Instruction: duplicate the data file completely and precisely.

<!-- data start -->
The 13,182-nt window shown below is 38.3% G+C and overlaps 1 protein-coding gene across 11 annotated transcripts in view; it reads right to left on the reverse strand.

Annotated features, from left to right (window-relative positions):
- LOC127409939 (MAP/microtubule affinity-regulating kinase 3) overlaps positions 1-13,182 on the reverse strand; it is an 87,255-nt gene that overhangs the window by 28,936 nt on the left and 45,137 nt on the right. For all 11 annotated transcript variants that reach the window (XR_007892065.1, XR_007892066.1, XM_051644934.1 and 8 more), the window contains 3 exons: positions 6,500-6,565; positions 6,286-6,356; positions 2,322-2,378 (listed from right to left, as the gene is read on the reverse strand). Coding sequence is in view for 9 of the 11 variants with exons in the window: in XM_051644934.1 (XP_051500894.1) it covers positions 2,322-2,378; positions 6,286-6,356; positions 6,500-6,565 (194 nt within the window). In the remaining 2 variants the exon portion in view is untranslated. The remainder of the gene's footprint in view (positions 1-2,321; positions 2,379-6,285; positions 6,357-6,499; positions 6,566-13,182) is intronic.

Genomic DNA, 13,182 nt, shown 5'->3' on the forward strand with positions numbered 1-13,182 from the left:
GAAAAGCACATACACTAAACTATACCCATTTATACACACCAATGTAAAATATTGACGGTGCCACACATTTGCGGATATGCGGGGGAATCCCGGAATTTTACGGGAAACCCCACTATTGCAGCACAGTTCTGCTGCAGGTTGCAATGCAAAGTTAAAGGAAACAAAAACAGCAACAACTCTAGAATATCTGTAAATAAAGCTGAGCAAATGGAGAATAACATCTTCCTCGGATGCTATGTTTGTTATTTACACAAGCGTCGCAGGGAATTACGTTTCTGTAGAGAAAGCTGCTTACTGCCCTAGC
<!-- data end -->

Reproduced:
The 13,182-nt window shown below is 38.3% G+C and overlaps 1 protein-coding gene across 11 annotated transcripts in view; it reads right to left on the reverse strand.

Annotated features, from left to right (window-relative positions):
- LOC127409939 (MAP/microtubule affinity-regulating kinase 3) overlaps positions 1-13,182 on the reverse strand; it is an 87,255-nt gene that overhangs the window by 28,936 nt on the left and 45,137 nt on the right. For all 11 annotated transcript variants that reach the window (XR_007892065.1, XR_007892066.1, XM_051644934.1 and 8 more), the window contains 3 exons: positions 6,500-6,565; positions 6,286-6,356; positions 2,322-2,378 (listed from right to left, as the gene is read on the reverse strand). Coding sequence is in view for 9 of the 11 variants with exons in the window: in XM_051644934.1 (XP_051500894.1) it covers positions 2,322-2,378; positions 6,286-6,356; positions 6,500-6,565 (194 nt within the window). In the remaining 2 variants the exon portion in view is untranslated. The remainder of the gene's footprint in view (positions 1-2,321; positions 2,379-6,285; positions 6,357-6,499; positions 6,566-13,182) is intronic.

Genomic DNA, 13,182 nt, shown 5'->3' on the forward strand with positions numbered 1-13,182 from the left:
GAAAAGCACATACACTAAACTATACCCATTTATACACACCAATGTAAAATATTGACGGTGCCACACATTTGCGGATATGCGGGGGAATCCCGGAATTTTACGGGAAACCCCACTATTGCAGCACAGTTCTGCTGCAGGTTGCAATGCAAAGTTAAAGGAAACAAAAACAGCAACAACTCTAGAATATCTGTAAATAAAGCTGAGCAAATGGAGAATAACATCTTCCTCGGATGCTATGTTTGTTATTTACACAAGCGTCGCAGGGAATTACGTTTCTGTAGAGAAAGCTGCTTACTGCCCTAGC